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The economy is a major issue heading into the midterm elections, with one NYTimes/Siena poll showing 44% of voters stating inflation and the economy is the most important problem facing the country. This means it will play a role in the voting booth, but how much so remains to be seen.

WHAT IS INFLATION?

In September 2022, the inflation rate hit 8.2%, meaning that prices across a broad range of consumer goods and services are up year over year. Inflation describes how much the price of goods and services increases over time. It is tied to supply and demand, meaning that when demand increases for goods and services but their supply is low, their price will increase.

A little inflation is considered healthy for an economy, around 2% year on year. When inflation becomes too high though, as is the case now, it can damage the economy, causing economic hardship as prices eat into budgets and lower profits.

WHY IS IT HAPPENING NOW?

The causes of inflation are multifaceted and often occur simultaneously. Experts point to a couple of key reasons for high U.S. inflation.

The COVID-19 lockdowns during the height of the pandemic caused many to stay at home and shelter in place. This meant that Americans were spending far less money. As businesses shut down, many were laid off. Unemployment hit a record high of 13% during the second quarter of 2020.

When the COVID-19 vaccines arrived and cases began to drop, many restrictions were eased, allowing people to head back outside and begin to spend again. There was a rush from consumers to take advantage of the goods and services they were denied during the pandemic, like vacations and dining out. Government aid in the form of stimulus checks, unemployment payments and child tax credits also pumped more money into the economy. This created a surge in demand.

However, the supply lagged behind. Recently reopened businesses faced a mountain of challenges to provide goods and services to consumers after the pandemic. On top of staff shortages spurred by sick workers and changing work patterns, supply chains also completely broke down. The pandemic disrupting supply chains, as well as the war in Ukraine, put additional pressure on key resources like gas and grain. Continued COVID-19 lockdowns in China, a key exporter in global supply chains.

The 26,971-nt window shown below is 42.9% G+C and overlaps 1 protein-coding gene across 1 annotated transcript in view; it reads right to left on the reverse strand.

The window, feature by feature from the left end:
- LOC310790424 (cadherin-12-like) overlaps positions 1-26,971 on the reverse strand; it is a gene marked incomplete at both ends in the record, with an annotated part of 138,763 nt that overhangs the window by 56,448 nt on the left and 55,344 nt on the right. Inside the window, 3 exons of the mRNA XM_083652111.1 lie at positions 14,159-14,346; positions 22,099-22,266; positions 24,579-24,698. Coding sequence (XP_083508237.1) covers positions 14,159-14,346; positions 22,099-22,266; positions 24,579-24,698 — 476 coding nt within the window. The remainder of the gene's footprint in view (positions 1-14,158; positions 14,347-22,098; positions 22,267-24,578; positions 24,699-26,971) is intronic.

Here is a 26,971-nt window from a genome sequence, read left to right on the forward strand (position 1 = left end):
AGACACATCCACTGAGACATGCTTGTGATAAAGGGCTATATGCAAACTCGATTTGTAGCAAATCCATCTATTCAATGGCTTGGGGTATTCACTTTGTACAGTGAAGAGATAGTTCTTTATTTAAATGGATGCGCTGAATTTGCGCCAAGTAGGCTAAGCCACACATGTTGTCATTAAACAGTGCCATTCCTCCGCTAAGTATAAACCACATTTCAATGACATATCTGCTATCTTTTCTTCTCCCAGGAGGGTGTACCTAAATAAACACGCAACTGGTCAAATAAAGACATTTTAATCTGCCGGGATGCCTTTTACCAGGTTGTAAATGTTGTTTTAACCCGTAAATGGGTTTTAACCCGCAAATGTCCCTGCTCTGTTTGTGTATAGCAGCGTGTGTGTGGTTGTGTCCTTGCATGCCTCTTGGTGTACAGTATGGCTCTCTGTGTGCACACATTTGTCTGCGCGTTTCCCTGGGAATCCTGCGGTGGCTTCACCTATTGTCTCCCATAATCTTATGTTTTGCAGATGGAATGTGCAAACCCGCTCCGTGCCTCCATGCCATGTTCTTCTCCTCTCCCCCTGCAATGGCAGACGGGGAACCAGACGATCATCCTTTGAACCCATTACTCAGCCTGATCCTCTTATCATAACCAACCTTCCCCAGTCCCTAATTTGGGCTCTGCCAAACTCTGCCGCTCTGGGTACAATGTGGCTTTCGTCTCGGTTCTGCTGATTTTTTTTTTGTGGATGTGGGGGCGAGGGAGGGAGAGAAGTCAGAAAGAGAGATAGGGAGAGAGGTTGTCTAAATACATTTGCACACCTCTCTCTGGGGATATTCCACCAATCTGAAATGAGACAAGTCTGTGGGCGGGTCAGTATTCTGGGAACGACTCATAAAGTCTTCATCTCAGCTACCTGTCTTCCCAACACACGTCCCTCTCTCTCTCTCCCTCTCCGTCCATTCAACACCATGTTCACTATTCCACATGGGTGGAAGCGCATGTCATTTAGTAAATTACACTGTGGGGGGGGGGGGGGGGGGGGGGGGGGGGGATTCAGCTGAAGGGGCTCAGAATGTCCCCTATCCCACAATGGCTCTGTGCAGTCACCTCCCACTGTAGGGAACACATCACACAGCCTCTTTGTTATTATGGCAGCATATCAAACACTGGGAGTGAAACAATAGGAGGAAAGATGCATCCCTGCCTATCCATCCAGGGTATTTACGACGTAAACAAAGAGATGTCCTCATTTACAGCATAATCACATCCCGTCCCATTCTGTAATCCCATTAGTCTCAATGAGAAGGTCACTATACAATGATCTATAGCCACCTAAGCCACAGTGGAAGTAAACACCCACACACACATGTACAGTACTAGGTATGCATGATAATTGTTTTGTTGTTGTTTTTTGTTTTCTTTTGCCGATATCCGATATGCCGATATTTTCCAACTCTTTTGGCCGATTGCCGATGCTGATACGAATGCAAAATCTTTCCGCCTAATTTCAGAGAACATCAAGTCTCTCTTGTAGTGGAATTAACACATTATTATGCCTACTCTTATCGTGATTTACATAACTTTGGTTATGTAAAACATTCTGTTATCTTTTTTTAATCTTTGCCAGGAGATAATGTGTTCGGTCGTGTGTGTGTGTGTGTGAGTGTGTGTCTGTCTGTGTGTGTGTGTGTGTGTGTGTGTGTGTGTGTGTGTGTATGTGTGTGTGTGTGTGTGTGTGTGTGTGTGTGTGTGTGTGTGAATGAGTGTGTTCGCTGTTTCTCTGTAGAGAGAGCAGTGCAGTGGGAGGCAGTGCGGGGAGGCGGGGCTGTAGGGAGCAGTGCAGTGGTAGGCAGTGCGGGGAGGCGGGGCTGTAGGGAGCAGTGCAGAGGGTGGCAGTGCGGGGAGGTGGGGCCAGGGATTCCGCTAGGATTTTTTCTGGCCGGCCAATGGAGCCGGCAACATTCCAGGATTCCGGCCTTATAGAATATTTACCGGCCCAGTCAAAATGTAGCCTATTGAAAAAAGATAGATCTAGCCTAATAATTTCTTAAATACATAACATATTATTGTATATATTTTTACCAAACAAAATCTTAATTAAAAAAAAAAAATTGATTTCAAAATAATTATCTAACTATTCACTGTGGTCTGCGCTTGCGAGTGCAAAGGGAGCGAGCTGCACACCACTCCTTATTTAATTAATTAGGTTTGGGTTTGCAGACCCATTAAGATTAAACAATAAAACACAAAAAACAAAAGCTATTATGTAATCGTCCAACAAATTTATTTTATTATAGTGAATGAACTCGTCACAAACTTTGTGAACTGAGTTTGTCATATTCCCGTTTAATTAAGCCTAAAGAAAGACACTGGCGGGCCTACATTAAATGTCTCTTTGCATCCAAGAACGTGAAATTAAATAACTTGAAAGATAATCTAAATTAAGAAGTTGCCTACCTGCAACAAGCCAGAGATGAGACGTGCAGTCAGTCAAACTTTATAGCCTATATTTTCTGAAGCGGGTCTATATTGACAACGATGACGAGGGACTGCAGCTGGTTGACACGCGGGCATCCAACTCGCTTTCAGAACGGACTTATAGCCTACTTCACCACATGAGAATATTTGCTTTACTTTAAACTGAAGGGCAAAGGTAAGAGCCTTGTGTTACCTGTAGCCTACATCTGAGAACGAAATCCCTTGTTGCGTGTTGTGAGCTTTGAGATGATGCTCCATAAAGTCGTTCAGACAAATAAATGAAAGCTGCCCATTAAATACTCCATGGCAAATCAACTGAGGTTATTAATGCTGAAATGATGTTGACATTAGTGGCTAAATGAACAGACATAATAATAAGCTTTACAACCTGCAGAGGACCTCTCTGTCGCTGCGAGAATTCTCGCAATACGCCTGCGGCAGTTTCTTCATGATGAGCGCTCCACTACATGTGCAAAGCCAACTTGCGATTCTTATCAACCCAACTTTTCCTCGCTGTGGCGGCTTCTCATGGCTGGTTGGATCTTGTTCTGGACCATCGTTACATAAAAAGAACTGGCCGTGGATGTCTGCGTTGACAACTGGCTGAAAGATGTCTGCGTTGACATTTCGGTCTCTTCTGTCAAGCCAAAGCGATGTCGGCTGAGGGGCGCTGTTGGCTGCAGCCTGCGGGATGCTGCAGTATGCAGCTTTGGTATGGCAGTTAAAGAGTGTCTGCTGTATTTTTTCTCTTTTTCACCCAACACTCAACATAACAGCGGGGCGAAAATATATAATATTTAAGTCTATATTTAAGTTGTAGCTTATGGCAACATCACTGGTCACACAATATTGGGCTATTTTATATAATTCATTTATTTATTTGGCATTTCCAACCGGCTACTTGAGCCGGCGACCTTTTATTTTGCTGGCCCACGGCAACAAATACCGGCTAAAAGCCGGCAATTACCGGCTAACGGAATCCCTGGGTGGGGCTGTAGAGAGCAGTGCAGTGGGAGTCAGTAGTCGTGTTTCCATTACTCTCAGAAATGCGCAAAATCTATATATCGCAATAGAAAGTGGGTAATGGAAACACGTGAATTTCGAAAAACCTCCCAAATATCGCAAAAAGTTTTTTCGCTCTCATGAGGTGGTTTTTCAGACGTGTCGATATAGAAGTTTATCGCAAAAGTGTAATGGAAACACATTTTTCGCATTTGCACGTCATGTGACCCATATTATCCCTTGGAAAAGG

HOW IS IT AFFECTING PEOPLE?

All of those factors add up to create a hot, inflationary economy that hurts the most vulnerable Americans. After the financial turbulence that the pandemic caused, inflation is causing even more stress to American families.

Tanya Parus, a Sarasota County, FL, mom of 2 said she has had to change her grocery store habits to accommodate for inflation.

“Unfortunately I don’t think I could afford to eat the way that we were eating before,” she said.

Daniella Knight, an Annapolis, MD, mother of three has also been hit hard by inflation.

“All of our expenses have kind of skyrocketed,” she said.

It’s not just families but also small businesses that have been affected. The State Director of the North Carolina Small Business Technology Development Center Byron Hicks said inflation is cutting into margins.

“Small businesses work on a very small slim margin. Raw materials are higher, fuel prices are higher, and small businesses can’t escalate their pricing as quickly as corporations can,” he said.

HOW ARE POLITICIANS RESPONDING?

The whole world is going through an inflation crisis currently, with countries like the U.K. and Turkey facing higher inflation rates than the U.S. That being said, when the economy hurts voters, they often turn the blame on the government in charge. One July YouGov poll shows that 45% of voters give President Biden a lot of responsibility for inflation, and 28% give him some responsibility. Given how important the issue is to Americans, both parties are doing what they can to sway voters before Nov. 8.

Republican candidates are placing blame on the Biden administration’s policies of spending, and claim stimulus spending during the pandemic made the situation worse. There is some truth to this claim, as some economists estimate that pandemic spending accounted for between 1 to 4% of inflation. Many families needed the stimulus money to survive during the pandemic, including Ms. Knight.

“If we had not received the stimulus or the unemployment, then we would not have survived, we would not have survived … Our youngest would not have been able to attend preschool,” she said.

When Democrats discuss the economy, they mention the recently passed landmark Inflation Reduction Act as a solution. Two studies have shown that the bill is unlikely to affect inflation in either direction, but will instead lower some costs like prescription drug prices and lower the national deficit. Some Dems also claim that amid record company profits, corporations are adding to inflation by raising prices in an act of greed. Economists are undecided as to whether…